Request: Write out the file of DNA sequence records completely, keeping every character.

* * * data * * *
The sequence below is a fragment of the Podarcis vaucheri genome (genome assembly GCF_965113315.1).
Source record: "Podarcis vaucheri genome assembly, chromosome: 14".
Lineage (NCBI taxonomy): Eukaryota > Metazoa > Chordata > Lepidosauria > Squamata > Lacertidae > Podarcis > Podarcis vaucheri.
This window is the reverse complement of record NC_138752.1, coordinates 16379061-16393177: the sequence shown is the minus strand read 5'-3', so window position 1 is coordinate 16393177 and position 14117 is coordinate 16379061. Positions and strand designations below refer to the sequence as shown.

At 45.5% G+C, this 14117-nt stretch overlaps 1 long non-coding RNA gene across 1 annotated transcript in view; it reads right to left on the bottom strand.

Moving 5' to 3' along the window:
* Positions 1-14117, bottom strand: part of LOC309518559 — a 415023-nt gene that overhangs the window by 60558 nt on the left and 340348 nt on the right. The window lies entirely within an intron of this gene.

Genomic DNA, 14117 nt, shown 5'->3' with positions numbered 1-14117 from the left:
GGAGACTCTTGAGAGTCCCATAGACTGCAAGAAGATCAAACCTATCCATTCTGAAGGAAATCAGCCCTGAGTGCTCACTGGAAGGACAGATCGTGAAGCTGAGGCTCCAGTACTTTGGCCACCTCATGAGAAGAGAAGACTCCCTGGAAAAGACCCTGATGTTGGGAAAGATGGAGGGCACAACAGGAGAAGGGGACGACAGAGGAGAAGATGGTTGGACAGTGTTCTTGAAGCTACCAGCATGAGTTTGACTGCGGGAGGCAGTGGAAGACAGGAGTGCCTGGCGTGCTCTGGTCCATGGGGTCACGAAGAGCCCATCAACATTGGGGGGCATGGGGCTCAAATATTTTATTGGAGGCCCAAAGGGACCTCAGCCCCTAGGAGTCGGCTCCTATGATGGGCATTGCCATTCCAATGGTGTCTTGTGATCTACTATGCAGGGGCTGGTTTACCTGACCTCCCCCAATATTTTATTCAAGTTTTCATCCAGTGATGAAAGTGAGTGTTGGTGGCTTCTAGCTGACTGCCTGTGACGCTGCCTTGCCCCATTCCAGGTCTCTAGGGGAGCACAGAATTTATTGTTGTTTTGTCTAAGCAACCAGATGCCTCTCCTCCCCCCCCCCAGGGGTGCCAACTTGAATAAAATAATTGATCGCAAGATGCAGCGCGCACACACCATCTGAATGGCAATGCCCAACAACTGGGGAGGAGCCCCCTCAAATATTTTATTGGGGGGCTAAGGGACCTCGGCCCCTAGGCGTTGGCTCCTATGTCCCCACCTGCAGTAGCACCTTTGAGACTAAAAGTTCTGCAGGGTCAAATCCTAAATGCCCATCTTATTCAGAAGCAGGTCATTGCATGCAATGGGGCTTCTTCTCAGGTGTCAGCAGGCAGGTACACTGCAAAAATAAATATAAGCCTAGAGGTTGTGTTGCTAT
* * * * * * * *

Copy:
The sequence below is a fragment of the Podarcis vaucheri genome (genome assembly GCF_965113315.1).
Source record: "Podarcis vaucheri genome assembly, chromosome: 14".
Lineage (NCBI taxonomy): Eukaryota > Metazoa > Chordata > Lepidosauria > Squamata > Lacertidae > Podarcis > Podarcis vaucheri.
This window is the reverse complement of record NC_138752.1, coordinates 16379061-16393177: the sequence shown is the minus strand read 5'-3', so window position 1 is coordinate 16393177 and position 14117 is coordinate 16379061. Positions and strand designations below refer to the sequence as shown.

At 45.5% G+C, this 14117-nt stretch overlaps 1 long non-coding RNA gene across 1 annotated transcript in view; it reads right to left on the bottom strand.

Moving 5' to 3' along the window:
* Positions 1-14117, bottom strand: part of LOC309518559 — a 415023-nt gene that overhangs the window by 60558 nt on the left and 340348 nt on the right. The window lies entirely within an intron of this gene.

Genomic DNA, 14117 nt, shown 5'->3' with positions numbered 1-14117 from the left:
GGAGACTCTTGAGAGTCCCATAGACTGCAAGAAGATCAAACCTATCCATTCTGAAGGAAATCAGCCCTGAGTGCTCACTGGAAGGACAGATCGTGAAGCTGAGGCTCCAGTACTTTGGCCACCTCATGAGAAGAGAAGACTCCCTGGAAAAGACCCTGATGTTGGGAAAGATGGAGGGCACAACAGGAGAAGGGGACGACAGAGGAGAAGATGGTTGGACAGTGTTCTTGAAGCTACCAGCATGAGTTTGACTGCGGGAGGCAGTGGAAGACAGGAGTGCCTGGCGTGCTCTGGTCCATGGGGTCACGAAGAGCCCATCAACATTGGGGGGCATGGGGCTCAAATATTTTATTGGAGGCCCAAAGGGACCTCAGCCCCTAGGAGTCGGCTCCTATGATGGGCATTGCCATTCCAATGGTGTCTTGTGATCTACTATGCAGGGGCTGGTTTACCTGACCTCCCCCAATATTTTATTCAAGTTTTCATCCAGTGATGAAAGTGAGTGTTGGTGGCTTCTAGCTGACTGCCTGTGACGCTGCCTTGCCCCATTCCAGGTCTCTAGGGGAGCACAGAATTTATTGTTGTTTTGTCTAAGCAACCAGATGCCTCTCCTCCCCCCCCCCAGGGGTGCCAACTTGAATAAAATAATTGATCGCAAGATGCAGCGCGCACACACCATCTGAATGGCAATGCCCAACAACTGGGGAGGAGCCCCCTCAAATATTTTATTGGGGGGCTAAGGGACCTCGGCCCCTAGGCGTTGGCTCCTATGTCCCCACCTGCAGTAGCACCTTTGAGACTAAAAGTTCTGCAGGGTCAAATCCTAAATGCCCATCTTATTCAGAAGCAGGTCATTGCATGCAATGGGGCTTCTTCTCAGGTGTCAGCAGGCAGGTACACTGCAAAAATAAATATAAGCCTAGAGGTTGTGTTGCTAT